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With the virus continuing to spread, we’re urging faculty who have on-site classes to find other ways to get through the semester. We don’t have plans to close the campus at this point, but the prospect is plausible enough that preparation seems in order.

It’s more than “just move everything online.” We have Canvas shells for all of our courses, so the platform is there. We have a team of instructional designers in the teaching and learning center to help folks build the online backup, so the support piece is there. Many professors have experience teaching online, so for them, the territory is familiar.

But it isn’t that simple.

Some professors have never taught online. In some cases, that’s a function of what they teach. For instance, the Automotive Tech courses have a classroom component in the beginning, but they quickly move to the service bays and/or transmission room. I don’t want a mechanic who has never touched a wrench, and neither does anyone else. The culinary courses are similar, in that sense; part of cooking at scale is developing facility with the tools. Those courses don’t lend themselves to an online conversion as easily as, say, a history course might.

In other cases, the root of the absence from online teaching is some combination of philosophical objection and technophobia. (In my experience, the Venn diagram of those two groups shows a lot of overlap.) As long as online instruction was optional, these folks took a pass. And that worked for a long time.

The virus, though, may shift the discussion. It’s entirely possible -- again, we’re not there yet, but possible -- that the traditional classroom may become unavailable for a while. At that point, the choice isn’t between online and on-site; it’s between online and giving up. Even if you hold philosophically that online isn’t quite as good as the classroom, it’s a whole lot better than nothing. The usual philosophical objection becomes moot. Technophobia is a harder nut to crack, but given the rate at which technology has advanced, it’s possible that some folks who were scared away by clunky early versions of learning management systems may be pleasantly surprised when they see the current versions.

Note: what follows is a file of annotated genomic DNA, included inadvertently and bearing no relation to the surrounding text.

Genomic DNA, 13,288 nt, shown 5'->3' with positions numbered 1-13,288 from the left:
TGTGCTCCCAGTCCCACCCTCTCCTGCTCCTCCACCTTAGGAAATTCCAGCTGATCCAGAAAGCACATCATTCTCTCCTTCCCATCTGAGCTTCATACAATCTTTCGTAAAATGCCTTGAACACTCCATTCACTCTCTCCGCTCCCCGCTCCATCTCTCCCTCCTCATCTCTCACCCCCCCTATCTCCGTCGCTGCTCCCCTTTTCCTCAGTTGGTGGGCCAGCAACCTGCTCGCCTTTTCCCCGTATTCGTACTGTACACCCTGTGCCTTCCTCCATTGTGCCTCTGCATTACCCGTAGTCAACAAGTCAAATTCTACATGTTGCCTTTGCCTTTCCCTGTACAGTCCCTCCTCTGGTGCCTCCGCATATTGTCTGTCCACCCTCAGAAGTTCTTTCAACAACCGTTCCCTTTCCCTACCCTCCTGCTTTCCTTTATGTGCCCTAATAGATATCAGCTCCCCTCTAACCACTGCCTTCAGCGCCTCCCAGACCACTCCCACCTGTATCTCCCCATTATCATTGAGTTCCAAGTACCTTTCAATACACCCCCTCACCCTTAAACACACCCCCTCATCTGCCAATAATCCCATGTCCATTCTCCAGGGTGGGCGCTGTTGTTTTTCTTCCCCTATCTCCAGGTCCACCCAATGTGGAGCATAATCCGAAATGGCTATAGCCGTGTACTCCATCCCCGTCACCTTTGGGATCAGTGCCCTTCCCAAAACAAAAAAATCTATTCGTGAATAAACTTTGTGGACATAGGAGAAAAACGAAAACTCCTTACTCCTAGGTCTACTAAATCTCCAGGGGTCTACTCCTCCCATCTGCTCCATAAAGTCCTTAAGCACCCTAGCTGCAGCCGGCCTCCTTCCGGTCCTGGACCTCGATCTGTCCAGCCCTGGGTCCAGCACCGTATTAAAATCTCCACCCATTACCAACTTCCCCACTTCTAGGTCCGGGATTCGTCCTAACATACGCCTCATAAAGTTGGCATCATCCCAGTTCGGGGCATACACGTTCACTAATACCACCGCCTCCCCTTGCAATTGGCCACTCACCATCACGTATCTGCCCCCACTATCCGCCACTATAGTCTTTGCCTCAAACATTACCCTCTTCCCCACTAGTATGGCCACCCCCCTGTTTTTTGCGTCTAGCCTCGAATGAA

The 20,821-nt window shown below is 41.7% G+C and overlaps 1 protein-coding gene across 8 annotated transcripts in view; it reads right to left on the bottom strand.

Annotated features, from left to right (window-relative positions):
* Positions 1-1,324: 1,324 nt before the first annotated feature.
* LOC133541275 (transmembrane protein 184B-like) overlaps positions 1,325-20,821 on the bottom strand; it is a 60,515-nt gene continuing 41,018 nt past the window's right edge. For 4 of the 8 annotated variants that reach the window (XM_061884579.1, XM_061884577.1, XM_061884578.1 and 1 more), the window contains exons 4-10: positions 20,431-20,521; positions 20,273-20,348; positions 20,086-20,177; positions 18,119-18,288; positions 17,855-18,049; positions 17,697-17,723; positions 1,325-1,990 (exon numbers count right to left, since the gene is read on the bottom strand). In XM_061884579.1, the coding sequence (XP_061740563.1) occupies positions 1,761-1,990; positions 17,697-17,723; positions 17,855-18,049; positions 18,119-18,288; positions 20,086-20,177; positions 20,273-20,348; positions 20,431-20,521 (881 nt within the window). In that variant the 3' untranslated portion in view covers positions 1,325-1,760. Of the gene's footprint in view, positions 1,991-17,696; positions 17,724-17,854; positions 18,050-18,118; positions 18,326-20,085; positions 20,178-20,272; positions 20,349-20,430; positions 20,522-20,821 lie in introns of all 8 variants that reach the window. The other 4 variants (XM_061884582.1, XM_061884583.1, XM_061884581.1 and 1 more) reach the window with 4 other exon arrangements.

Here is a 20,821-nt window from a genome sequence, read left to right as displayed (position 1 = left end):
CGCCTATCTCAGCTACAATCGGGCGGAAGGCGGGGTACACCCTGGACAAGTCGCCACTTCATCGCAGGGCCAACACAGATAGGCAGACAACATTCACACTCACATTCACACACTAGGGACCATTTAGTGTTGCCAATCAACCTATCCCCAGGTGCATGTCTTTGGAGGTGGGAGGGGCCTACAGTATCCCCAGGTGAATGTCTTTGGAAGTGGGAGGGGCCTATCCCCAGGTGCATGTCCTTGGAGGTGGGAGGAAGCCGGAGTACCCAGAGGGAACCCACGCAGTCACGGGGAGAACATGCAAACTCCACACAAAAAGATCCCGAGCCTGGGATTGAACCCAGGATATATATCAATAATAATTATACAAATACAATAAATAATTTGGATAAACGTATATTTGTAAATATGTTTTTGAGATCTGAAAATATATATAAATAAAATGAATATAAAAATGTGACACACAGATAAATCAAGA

Never let a crisis go to waste. Lee Skallerup Bessette noted on Twitter over the weekend that the virus, paradoxically enough, may give online education a chance to win over some skeptics. She’s right, if optimistic. Good online teaching requires a lot of preparation; this adjustment is being made on the fly. Managing expectations will be a key element of making it work.

I’ve asked faculty to prepare plans for alternative ways of reaching students, fully expecting that “I’ll put my stuff on Canvas” will be the most common answer. But I’m curious to see what other methods come to light. Although I wouldn’t have chosen this way to get there, we may come out of this experience with a larger repertoire of techniques and some useful reflections on what worked and why. Among other things, we may learn very quickly how large the digital divide is among students now. My anecdotal impression is that most students have at least one connected device at this point, even if it’s only a phone. Whether that’s true may become clear soon.

Or not. Warm weather and hand washing may prevent the worst, making these preparations merely redundant. Honestly, I’d prefer that outcome. But even if that happens, there may be real value in the exercise of preparing on short notice for a shift of venue. We may discover some things we wouldn’t have discovered any other way. I didn’t ask for this and don’t want it, but it may be a good learning experience for the college anyway.

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